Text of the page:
I was born in Keighley, West Yorkshire, but when I was 11 my father, a vet, went to work for the Ministry of Agriculture and we moved to Leicester. I was enrolled at City of Leicester Boys' School in the middle of term.
In my fourth and fifth years and in the sixth form I had John Webster as my German teacher. I studied English, French and German at A-level. My father came from the Inner Hebrides and English was his second language after Gaelic, and one of my two brothers is a linguist, so an interest in languages runs in the family.
Mr Webster was a very encouraging teacher - he obviously loved the language and loved it when people really engaged with it. Once he accompanied us on a school trip to Krefeld in Germany and the teachers we met there said Mr Webster was the only non-German they had ever heard who spoke the language flawlessly. That impressed me.
Because my school was very much maths and science-focused, there were only two of us in my upper-sixth German class with Mr Webster, so we got very intensive teaching. I liked school and had a slight workaholic streak in me. When I studied for my German A-level, for example, we did Goethe and Brecht and I wouldn't just cover what we studied in class, I would study around the subject off my own bat.
Mr Webster encouraged us to listen to German radio and took me to Birmingham University to see the German department perform plays. He was also the sort of guy you could nab outside the classroom and have extra time with, too.
He probably quite liked me because I worked hard and he said I had an extraordinary capacity for retention. If he was explaining some complicated construction in German, I got it straight away. He was strict if he had to be, but you got a lot out of him if you behaved. I can see with my own children when they talk about teachers: there are those they like and there are those they respect, but if you can get a combination of that in a teacher, the chances are they are teaching you very, very well. Mr Webster was like that.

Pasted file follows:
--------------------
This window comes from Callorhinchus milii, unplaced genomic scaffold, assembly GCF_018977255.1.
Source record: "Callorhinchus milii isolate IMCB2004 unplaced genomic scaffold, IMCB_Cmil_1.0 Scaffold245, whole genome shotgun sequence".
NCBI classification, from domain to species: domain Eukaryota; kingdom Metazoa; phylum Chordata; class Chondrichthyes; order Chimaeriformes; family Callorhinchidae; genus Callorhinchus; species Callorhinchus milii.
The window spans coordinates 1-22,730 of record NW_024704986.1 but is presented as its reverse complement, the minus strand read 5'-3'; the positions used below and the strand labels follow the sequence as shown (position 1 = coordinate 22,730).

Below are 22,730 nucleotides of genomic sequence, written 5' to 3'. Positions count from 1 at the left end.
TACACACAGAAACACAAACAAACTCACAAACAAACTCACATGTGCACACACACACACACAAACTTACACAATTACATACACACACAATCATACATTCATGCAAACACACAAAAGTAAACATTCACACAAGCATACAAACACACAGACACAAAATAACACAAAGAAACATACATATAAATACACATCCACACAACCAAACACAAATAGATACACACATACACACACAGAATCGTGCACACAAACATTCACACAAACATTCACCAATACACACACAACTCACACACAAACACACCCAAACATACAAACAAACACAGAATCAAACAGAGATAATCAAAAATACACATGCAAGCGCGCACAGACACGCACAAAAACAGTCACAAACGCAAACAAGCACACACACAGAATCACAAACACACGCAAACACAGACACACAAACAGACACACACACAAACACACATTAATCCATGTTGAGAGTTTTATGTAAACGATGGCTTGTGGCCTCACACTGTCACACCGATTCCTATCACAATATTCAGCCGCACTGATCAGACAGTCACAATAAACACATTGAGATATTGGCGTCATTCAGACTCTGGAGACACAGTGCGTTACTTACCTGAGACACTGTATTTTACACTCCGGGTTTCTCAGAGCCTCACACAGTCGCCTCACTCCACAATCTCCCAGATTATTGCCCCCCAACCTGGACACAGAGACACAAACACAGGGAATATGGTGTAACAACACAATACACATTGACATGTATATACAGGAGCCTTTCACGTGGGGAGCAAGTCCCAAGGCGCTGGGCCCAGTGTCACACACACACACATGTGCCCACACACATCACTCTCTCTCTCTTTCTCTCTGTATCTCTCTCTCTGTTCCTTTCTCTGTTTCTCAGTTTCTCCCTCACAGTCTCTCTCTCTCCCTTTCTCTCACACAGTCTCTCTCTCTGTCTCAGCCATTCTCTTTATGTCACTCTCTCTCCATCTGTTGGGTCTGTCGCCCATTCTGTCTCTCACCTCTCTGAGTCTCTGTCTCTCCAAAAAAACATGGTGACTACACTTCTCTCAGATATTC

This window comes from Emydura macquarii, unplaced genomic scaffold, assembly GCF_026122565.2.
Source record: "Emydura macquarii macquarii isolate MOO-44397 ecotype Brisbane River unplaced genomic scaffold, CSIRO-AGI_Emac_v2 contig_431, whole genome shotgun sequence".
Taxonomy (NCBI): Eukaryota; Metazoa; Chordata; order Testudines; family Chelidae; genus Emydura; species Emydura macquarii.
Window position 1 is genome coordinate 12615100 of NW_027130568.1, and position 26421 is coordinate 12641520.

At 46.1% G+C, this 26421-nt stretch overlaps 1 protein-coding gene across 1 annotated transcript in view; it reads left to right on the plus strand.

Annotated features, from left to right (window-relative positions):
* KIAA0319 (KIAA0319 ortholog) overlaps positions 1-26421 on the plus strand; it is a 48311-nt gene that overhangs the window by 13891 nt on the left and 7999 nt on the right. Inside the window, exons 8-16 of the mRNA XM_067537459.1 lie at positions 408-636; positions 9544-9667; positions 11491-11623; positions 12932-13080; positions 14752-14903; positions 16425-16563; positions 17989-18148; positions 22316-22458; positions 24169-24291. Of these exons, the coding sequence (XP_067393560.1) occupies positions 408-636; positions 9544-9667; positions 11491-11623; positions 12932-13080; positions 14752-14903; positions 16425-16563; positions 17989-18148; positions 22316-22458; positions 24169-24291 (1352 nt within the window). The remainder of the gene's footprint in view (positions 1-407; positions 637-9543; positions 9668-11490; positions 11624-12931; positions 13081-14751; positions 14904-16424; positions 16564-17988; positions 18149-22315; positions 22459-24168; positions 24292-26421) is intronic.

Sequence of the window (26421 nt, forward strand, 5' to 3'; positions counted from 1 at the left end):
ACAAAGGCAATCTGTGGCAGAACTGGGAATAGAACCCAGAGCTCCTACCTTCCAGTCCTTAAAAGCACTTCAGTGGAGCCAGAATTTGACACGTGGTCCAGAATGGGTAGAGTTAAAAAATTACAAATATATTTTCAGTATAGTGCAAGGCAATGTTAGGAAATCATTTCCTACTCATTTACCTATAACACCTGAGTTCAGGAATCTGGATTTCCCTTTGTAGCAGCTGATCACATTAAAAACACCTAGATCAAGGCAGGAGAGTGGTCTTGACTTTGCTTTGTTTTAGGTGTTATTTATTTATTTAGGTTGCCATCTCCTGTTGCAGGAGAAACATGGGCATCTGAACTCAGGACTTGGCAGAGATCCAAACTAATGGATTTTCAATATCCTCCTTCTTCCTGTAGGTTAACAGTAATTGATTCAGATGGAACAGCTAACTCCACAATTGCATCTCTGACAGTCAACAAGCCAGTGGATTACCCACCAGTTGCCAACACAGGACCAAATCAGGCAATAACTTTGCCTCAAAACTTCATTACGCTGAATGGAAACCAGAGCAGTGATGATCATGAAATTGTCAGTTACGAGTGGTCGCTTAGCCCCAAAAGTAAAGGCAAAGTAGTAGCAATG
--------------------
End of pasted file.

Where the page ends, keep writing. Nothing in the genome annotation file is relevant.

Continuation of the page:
As a student I was a bit lively, but I didn't misbehave. I only got the cane once, when I was caught shoplifting. My only other act of rebellion was wearing a Burnley Football Club scarf in class - eventually the teachers got tired of asking me to take it off.
It was Mr Webster who suggested I apply to Oxbridge - neither my parents nor I had thought about it. I think I was the first at my school to go to Oxbridge to study languages when I was accepted to Gonville and Caius at Cambridge to read French and German. I thought maybe I would go to work in the European Union.
I didn't keep in touch with Mr Webster after I left school, but when I worked for Tony Blair he wrote to me at a time when I was getting a lot of flak in the press. His message was something along the lines of, "Don't let the bastards get you down". He wrote again when my father died. I found it very touching. He retired at 55 and lives out in Norfolk and is a guide on local history. He told me he still has one of my German essays, which is flattering.
I thought of Mr Webster when I agreed to teach politics at Jamie's Dream School. I found that teaching the kids there, who had all left school without any qualifications, could be a bit difficult, but they confirmed my view that if you give kids a chance, most of them will take it.
I feel a bit sad now that my family and I go to France every year on holidays and I do a fair bit of work in France and can easily hold my own in French TV interviews, but I have lost a lot of my German. One day I intend to try to get it back again.
Alastair Campbell is appearing in 'Jamie's Dream School' on Wednesdays on Channel 4. Visit channel4.comdreamschool. He was talking to Vicki Power.